Marcus Aurelius wrote his Meditations in 167, while his empire was in turmoil from plagues, floods, famines, and wars. At the time of his writing, he was with his troops on the Danube, pouring his heart out in what was more of a journal that a book intended for publication. His writings reflected his Stoic philosophy.

This public domain translation is by Meric Casaubon. The Meditations are divided into twelve books.

MARCUS AURELIUS ANTONINUS THE ROMAN EMPEROR

HIS FIRST BOOK

concerning HIMSELF:

Wherein Antoninus recordeth, What and of whom, whether Parents, Friends, or Masters; by their good examples, or good advice and counsel, he had learned:

Divided into Numbers or Sections.

ANTONINUS Book vi. Num. xlviii. Whensoever thou wilt rejoice thyself, think and meditate upon those good parts and especial gifts, which thou hast observed in any of them that live with thee: as industry in one, in another modesty, in another bountifulness, in another some other thing. For nothing can so much rejoice thee, as the resemblances and parallels of several virtues, eminent in the dispositions of them that live with thee, especially when all at once, as it were, they represent themselves unto thee. See therefore, that thou have them always in a readiness

Book: 1 2 3 4 5 6 7 8 9 10 11 12

When I was seventeen I read John Steinbeck’s East of Eden, in which a wise Chinese servant seeks advice from Marcus Aurelius’ classic Meditations. Despite his lonely life, the servant is happy. I wondered how Aurelius brought this character such content, but I was skeptical that an ancient text could actually impact a modern man. After reading Steinbeck’s novel, I decided to browse the Meditations to see what practical advice the two thousand year-old collection of notes had to offer, but I doubted that I could relate to it.

As I drove to Borders, speeding, careless motorists irritated me. The cacophonous commercials on the radio angered me. At the time any trifle could throw me into an ornery, unfulfilled, and restless mood. I was searching for a new philosophy, a different way to explain a world I perceived as brutal and incomprehensible. Expecting to find answers in a modern work, however, I planned on purchasing a Hemingway novel.

Entering the monstrous vault of literature, pop culture, and coffee, I scuttled to the back corner to pick up The Sun Also Rises. After dodging the mobs surrounding the bestsellers, I found myself before the monolithic Classics shelf, still suspecting I would be uninterested in Meditations due to Aurelius’ antiquity. Looking for Meditations, I became more doubtful when I saw several classics I had read and deemed dull and of little value to the twentieth and twenty-first centuries. All that I saw as I looked at the hardcover translations were either works I didn’t enjoy or works that intimidated me because of their inaccessibility to all but a few elite scholars. Opening Meditations, I was immediately struck by its brevity. Opening up to a page at random, I read, “Ignoring what goes on in other people’s souls—no one ever came to grief that way” (2.8). I was impressed by its apparent simplicity and amazed by the usefulness of its advice. Trusting that this work could relieve me of my discontent, I purchased it. Oblivious to the rude drivers and bad music, I rushed home to dive into Meditations.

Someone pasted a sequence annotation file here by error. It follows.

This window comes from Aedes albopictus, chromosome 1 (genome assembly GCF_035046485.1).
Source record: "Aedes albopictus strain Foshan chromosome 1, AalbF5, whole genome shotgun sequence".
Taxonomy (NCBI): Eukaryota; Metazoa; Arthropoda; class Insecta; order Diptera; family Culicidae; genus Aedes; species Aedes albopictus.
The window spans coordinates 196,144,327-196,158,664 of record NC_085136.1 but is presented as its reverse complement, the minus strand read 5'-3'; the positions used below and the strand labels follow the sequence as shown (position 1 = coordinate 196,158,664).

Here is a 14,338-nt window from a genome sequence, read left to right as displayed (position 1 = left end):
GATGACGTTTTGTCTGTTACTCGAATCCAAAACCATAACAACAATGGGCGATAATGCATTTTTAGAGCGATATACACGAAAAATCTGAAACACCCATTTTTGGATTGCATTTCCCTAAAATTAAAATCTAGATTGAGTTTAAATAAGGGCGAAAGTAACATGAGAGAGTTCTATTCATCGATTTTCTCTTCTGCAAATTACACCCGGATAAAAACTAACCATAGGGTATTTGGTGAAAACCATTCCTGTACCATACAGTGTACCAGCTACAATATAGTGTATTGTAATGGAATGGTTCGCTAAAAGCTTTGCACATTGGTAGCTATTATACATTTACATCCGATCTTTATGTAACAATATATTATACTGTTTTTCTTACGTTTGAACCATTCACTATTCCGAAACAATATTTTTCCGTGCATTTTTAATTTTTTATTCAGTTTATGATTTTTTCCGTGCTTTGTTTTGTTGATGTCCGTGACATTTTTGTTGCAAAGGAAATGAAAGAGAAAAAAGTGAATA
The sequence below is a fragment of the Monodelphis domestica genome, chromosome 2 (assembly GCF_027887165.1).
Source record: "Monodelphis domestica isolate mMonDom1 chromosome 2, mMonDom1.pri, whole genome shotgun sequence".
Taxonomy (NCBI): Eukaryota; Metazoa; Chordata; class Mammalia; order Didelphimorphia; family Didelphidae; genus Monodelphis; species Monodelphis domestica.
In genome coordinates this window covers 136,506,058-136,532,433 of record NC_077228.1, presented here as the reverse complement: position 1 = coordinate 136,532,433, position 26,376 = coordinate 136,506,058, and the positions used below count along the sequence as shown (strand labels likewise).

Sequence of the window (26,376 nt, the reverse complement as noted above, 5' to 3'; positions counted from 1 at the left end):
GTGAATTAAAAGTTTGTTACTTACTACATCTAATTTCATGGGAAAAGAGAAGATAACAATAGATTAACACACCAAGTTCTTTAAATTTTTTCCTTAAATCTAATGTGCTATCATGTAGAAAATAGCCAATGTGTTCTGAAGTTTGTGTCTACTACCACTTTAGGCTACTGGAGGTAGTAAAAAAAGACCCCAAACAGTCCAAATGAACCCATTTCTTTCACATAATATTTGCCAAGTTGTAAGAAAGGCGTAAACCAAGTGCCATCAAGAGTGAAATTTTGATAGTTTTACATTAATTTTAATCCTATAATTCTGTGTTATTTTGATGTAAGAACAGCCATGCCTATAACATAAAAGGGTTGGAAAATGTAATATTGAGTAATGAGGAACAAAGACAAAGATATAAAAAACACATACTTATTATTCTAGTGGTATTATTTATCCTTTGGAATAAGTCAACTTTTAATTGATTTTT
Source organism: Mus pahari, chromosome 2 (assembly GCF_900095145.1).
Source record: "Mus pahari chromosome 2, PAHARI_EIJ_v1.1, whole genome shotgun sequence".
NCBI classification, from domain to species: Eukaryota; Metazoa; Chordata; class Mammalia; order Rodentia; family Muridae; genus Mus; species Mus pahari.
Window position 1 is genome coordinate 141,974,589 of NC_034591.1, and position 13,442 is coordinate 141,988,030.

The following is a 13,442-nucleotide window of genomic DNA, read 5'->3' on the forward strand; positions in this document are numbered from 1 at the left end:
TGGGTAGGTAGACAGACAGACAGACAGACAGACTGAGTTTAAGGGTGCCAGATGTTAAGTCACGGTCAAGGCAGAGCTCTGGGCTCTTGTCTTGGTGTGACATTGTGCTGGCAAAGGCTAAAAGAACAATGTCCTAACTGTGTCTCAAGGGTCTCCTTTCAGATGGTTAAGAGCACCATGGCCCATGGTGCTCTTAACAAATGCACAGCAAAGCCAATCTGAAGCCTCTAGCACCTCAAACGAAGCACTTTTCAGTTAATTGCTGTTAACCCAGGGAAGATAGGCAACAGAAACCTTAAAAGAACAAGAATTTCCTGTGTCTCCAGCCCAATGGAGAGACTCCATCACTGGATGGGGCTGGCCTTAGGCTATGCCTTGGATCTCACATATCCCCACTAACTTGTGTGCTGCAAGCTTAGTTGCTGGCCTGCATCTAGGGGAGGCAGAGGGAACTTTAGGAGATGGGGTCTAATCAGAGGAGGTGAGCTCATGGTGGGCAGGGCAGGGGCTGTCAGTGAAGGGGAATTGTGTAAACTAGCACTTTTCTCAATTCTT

I expected to devour its contents within days, but I soon realized that this was a work that demanded thought after each sentence, introspection after each idea. Sitting outdoors on picturesque summer days, I would open up to a page and contemplate the meaning of a paragraph for hours. After a few weeks, I had finished the book and reread it. The writing spoke to me, answered my questions, and relieved me of my doubts and fears. Before reading the work, I worried about other people, but when I read Aurelius’ advice that “it’s all in how I perceive it. I’m in control,” (12.22) I freed myself from the pain that others inflict on me. I used to be concerned about death, but Meditations 8.20 posed the question, “what does the bubble gain from its existence? Or lose by its bursting?”

The Meditations became a guidebook for my daily life. When a tough situation arose demanding of me strength, I turned to the instructions of Marcus Aurelius. When a sudden interruption occurred in my routine, I reminded myself, “There is nothing bad in undergoing change—or good in emerging from it” (4.42). When I felt like sleeping instead of studying, I recalled his idea that the body should not rule the mind. After a month of daily consulting, I no longer needed the book, for I had assimilated its philosophy. Obstacles emerged, and I jumped over them. Uncertainty struck me, and I fought back with logic. Anxiety crept upon me, and I kept my composure.

Not only has Meditations changed the way I think and act, but it also has opened my mind. I used to be selective regarding the authors I read, the music I listened to, and the people with whom I associated. I am less judgmental with regard to appearance and try to ignore preconceptions. My discovery of Marcus Aurelius enormously changed my character. To me, the finding of the ancient philosopher-king is tantamount to the discovery of a new species. It is a breakthrough. After Meditations provided me with a breath of much-needed freshness, I never again denied a book a place on my shelf due to its old age.

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